The European Union has officially begun its accession talks with North Macedonia and Albania after years of disputes.
North Macedonia and Albania were given the go-ahead by the EU to formally begin membership talks after North Macedonia’s parliament decided on Saturday to resolve a dispute with its neighboring country, Bulgaria.
Czech Republic’s Prime Minister Petr Fiala said that they “have taken another important step towards bringing the Western Balkans closer to the EU.”
The announcement follows the signing by North Macedonia and Bulgaria on Sunday of an agreement that would make Macedonian an official language in the EU.
North Macedonia was recognized as a candidate for EU membership over 20 years ago, while Albania became a candidate in 2014.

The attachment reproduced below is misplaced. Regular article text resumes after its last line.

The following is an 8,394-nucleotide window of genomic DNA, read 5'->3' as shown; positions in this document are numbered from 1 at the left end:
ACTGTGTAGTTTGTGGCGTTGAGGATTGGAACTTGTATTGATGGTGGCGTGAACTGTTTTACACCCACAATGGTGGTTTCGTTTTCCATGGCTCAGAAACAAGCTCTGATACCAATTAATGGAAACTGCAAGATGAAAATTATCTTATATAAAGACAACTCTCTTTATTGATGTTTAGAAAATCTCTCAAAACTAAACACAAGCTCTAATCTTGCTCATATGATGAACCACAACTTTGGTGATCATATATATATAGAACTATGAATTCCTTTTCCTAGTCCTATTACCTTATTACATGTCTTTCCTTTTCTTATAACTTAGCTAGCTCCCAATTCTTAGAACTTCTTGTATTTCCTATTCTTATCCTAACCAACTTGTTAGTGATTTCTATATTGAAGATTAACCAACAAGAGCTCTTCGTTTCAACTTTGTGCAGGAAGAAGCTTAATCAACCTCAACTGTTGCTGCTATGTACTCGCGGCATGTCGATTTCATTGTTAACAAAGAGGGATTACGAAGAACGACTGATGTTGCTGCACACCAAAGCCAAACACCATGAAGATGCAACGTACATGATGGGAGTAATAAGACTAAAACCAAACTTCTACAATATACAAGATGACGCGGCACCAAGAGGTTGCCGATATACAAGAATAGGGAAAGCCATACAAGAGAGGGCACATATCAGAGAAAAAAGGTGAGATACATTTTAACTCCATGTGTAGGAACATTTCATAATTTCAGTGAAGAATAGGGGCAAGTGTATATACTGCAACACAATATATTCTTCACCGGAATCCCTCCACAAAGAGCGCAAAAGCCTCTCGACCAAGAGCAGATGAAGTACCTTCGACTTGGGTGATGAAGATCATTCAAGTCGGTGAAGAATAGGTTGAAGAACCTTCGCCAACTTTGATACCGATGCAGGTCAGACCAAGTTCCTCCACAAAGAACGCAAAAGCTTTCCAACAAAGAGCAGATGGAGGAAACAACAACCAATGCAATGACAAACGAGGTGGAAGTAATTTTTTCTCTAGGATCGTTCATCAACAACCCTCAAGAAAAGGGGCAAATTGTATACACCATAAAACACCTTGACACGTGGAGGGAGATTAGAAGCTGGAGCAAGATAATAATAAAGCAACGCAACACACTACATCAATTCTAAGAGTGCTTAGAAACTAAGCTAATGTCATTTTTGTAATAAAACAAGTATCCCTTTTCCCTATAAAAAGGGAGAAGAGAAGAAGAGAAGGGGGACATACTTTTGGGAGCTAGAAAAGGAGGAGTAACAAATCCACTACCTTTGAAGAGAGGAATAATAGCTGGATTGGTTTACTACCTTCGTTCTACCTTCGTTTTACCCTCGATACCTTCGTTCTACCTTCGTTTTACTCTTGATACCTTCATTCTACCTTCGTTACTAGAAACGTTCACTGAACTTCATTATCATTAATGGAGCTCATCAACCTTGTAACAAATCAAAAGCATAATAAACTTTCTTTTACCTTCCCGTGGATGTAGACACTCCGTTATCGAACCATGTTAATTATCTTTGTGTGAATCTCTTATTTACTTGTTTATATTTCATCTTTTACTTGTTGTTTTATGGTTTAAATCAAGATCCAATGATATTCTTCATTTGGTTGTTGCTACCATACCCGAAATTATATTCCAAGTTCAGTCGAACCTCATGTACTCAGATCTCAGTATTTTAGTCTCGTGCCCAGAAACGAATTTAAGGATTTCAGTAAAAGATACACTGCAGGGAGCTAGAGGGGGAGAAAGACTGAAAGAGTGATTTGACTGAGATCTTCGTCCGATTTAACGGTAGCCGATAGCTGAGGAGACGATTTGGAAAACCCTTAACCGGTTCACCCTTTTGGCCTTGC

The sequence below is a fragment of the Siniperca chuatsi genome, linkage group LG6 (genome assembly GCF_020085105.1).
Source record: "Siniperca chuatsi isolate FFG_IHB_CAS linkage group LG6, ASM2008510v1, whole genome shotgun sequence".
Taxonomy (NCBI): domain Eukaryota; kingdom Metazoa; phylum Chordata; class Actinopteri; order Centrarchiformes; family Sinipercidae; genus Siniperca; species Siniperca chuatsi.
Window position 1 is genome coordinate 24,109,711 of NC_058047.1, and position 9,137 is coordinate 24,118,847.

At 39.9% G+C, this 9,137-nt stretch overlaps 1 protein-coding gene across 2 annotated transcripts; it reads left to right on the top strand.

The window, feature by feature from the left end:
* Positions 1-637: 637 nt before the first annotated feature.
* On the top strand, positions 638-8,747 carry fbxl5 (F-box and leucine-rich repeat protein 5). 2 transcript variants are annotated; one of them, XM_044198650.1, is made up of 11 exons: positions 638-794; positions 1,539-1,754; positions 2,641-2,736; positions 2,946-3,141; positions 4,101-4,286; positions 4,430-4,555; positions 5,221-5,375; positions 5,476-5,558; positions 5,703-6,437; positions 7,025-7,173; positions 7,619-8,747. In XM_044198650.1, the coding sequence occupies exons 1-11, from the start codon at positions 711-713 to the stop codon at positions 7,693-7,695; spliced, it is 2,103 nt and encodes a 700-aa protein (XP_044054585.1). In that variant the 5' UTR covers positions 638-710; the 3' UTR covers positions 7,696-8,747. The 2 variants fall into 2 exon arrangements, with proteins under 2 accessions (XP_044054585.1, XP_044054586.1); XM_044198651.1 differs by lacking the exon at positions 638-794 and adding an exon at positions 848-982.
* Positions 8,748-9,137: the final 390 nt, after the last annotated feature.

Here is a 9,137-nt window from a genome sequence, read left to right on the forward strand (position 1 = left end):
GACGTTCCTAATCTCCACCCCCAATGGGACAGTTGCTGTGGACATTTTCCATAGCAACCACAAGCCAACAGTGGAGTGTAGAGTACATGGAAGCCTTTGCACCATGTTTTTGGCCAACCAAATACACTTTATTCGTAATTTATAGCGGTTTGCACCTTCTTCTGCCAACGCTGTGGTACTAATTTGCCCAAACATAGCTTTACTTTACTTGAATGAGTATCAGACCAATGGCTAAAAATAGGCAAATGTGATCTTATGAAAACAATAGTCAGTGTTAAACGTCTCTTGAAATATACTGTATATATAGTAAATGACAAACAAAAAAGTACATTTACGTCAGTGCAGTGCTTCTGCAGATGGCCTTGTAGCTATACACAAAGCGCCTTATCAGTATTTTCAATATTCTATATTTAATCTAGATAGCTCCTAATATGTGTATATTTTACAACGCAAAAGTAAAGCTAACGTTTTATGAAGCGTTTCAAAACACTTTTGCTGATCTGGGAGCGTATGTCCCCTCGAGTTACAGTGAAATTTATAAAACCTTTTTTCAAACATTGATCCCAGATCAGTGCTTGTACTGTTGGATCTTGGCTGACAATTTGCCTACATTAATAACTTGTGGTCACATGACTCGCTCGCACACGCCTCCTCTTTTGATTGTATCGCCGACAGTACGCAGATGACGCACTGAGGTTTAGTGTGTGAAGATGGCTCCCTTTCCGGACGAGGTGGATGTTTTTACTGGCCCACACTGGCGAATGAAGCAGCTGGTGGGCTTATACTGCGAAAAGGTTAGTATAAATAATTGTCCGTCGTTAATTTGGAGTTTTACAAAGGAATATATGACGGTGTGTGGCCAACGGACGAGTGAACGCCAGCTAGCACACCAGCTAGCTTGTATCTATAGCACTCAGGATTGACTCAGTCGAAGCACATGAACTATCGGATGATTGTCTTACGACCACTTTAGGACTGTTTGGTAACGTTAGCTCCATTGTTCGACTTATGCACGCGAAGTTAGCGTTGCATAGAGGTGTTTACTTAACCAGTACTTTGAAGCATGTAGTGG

Due to a disagreement between the two nations over a broad variety of linguistic and historical concerns, Bulgaria had until recently prevented any advancement in the membership talks.
The Bulgarian parliament last month agreed to suspend its veto in exchange for EU assurances that North Macedonia will abide by specific requests on linguistic and cultural matters.
“Today is the day when we start writing a new chapter in Macedonian history. Chapter of accelerated development, prosperity, and stability,” said North Macedonia’s President Dimitar Kovachevski.
The Chancellor of Germany, Olaf Scholz said that he “welcomes the vote of the Macedonian Parliament, which clears the way for the first accession conferences of the European Union with North Macedonia and Albania.”
The accession talks will formally begin in Brussels this week with the arrival of Kovachevski and Albanian Prime Minister Edi Rama.
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